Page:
Sometimes life gets busy. At the end of 2011 my wife had a baby. Talk about insanely crazy. I couldn’t get to the gym for a few months. After that for a while the best I could do was 2 times a week. In this situation full body workouts were terrific. They also were a great re-introduction to lifting after a few months off.
If you can only get to the gym 2 to 3 times per week, a full body workout each visit is a good way to incorporate a resistance training regimen in your life.
3. After a long break from weight lifting
If you’ve taken 2 months or longer off from the gym, a full body workout for a couple of months is an excellent way to get your body back into resistance training. If it’s been 4 months or longer, you don’t want to stroll into the gym and hammer your muscles with 12 failure sets. You probably won’t be able to move the next day (I’ve done this … am speaking from stupid experience).
4. Building muscle isn’t your primary goal
If you simply wish to add some resistance training in your workout regimen and aren’t concerned about building massive slabs of muscle, full body workouts are good. They’re good because you don’t need to spend as much time in lifting weights and can dedicate more time to other fitness activities such as sports, running, cardio, yoga … whatever your fitness priority is.
Split workouts are good for the following scenarios
1. Your primary goal is to build muscle (mass or lean).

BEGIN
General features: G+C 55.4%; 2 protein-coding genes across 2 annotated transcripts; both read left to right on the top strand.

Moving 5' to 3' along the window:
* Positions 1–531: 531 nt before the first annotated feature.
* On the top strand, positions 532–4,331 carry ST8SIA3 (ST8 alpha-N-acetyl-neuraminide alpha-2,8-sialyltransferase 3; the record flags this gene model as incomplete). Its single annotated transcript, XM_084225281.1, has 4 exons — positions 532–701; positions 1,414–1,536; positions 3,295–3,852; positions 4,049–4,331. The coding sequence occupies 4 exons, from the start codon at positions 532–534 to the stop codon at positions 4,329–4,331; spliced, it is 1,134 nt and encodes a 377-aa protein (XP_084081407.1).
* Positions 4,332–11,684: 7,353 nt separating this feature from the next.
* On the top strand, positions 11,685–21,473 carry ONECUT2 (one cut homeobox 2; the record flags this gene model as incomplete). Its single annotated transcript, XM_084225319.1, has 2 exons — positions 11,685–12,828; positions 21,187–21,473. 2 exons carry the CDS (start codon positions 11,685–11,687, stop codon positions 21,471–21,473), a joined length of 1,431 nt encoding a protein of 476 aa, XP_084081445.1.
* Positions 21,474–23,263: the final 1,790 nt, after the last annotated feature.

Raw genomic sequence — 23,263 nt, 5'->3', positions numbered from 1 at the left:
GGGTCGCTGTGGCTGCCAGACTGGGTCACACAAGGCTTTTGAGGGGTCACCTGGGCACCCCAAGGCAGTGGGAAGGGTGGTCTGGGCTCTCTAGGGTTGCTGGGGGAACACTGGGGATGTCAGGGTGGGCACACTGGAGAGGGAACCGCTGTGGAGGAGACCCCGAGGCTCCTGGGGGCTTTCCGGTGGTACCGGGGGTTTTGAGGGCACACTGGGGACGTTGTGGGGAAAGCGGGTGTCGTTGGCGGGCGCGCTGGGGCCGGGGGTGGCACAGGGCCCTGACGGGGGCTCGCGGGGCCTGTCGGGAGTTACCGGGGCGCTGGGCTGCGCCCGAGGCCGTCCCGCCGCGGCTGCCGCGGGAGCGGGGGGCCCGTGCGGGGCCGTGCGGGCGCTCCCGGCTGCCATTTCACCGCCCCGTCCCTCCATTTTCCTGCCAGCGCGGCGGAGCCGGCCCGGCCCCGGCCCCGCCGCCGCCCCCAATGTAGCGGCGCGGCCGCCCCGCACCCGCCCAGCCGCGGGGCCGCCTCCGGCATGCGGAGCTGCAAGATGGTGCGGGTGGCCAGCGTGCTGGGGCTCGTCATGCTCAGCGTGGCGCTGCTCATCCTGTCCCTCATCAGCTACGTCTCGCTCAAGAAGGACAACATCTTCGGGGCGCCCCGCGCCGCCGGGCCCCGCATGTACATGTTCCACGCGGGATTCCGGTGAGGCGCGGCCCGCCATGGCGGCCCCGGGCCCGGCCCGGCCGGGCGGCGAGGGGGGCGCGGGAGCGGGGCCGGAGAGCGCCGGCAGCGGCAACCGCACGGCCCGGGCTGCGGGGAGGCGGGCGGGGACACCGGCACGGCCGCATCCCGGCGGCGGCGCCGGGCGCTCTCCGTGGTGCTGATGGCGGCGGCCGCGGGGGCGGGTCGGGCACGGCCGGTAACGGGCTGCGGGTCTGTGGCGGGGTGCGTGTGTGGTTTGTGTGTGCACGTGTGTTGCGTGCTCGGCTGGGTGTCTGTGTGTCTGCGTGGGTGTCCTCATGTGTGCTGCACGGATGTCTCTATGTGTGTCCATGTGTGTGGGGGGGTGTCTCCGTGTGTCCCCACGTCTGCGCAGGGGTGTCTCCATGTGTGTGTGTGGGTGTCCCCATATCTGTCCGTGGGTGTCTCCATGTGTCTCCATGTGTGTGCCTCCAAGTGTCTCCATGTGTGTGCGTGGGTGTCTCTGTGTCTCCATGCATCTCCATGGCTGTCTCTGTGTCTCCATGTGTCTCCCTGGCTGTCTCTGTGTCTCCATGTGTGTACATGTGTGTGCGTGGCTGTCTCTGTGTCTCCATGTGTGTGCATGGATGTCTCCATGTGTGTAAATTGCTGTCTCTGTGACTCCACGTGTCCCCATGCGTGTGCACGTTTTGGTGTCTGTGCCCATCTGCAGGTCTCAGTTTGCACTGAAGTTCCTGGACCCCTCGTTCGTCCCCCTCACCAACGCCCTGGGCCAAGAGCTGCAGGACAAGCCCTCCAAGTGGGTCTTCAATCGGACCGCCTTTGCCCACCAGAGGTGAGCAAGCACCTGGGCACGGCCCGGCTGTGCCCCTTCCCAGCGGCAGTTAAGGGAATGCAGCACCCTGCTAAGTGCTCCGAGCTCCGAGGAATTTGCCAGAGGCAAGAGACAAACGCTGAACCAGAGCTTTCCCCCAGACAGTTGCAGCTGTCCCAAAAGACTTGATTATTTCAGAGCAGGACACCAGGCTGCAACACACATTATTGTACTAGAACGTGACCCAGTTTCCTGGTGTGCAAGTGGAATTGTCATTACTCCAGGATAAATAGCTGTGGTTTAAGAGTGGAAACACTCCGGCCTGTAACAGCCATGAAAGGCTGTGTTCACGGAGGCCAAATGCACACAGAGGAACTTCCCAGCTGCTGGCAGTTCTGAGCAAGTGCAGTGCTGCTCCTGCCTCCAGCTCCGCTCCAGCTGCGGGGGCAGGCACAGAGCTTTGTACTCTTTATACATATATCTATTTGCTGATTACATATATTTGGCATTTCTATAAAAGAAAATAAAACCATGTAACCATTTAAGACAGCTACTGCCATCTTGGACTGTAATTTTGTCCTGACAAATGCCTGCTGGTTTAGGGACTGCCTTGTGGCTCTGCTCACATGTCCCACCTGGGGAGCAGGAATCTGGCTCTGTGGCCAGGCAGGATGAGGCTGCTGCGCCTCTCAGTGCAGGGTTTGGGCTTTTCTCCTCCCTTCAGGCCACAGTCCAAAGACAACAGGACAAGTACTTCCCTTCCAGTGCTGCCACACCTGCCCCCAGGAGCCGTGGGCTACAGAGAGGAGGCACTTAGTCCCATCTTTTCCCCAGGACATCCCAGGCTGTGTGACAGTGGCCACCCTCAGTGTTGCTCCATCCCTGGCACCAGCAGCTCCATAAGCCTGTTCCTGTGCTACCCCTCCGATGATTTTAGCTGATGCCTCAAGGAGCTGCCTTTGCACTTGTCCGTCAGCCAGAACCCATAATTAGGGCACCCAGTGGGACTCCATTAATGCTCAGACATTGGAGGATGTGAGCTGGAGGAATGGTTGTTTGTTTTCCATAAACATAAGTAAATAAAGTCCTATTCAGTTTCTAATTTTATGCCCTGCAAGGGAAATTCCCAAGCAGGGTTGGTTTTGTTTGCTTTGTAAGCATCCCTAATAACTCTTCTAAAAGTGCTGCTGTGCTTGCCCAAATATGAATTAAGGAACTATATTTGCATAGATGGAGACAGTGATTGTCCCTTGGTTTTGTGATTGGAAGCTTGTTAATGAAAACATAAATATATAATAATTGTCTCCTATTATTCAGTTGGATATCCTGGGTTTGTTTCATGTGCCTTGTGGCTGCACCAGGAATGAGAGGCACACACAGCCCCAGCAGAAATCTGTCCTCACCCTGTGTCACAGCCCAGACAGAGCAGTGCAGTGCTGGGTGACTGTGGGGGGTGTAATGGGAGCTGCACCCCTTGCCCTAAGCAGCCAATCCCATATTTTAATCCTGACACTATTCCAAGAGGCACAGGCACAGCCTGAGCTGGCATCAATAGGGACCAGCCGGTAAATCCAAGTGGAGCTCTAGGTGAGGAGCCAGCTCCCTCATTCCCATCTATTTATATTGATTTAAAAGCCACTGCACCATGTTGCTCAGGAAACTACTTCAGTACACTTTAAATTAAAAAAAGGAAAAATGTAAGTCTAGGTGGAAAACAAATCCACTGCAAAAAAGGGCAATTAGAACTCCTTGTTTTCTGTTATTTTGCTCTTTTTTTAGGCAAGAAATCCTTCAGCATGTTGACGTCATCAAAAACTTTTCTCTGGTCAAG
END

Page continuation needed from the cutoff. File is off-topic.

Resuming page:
In other words, you want to create a very muscular physique (either mass-focused or cut). Splits provide the time and exercise variety to progressively exhaust and isolate muscles sufficiently for creating your ultimate muscular physique.
For example, suppose you’re like me where you easily develop your triceps, legs and back, but lack in upper chest and bicep develop, you can create a split routine that places a little more emphasis on upper chest and biceps to create a more balanced physique.
2. You have 3 to 5 days to go to the gym
If you do splits, you must be committed. If you’re on a 4 day split, but routinely only get to the gym 2 days a week, the split workout won’t work all that well.
Can beginner weight lifters do split weight lifting workouts?
In my view, yes. That’s how I started and they worked very well for me.
Obviously you aren’t going to incorporate advanced lifting techniques. Instead focus on the basics. The basics are compound movements complemented by isolation exercises. Set volume per muscle should be limited to accommodate a beginner weight lifter (6 to 9 sets per muscle).
How are splits scheduled?
Splits range from 2 day to 5 day splits. Some people may do a 6-day split, but that’s not common.
Are splits appropriate for circuit training?
Yes. You can easily design 2 or 3 day circuit training splits. A good circuit training split would be a 2 day split where day one is upper body and day 2 is lower body.
Are splits okay for supersets?
Absolutely. I’ve done many phases that were supersets and I almost always scheduled my superset workouts across 3 to 5 day splits.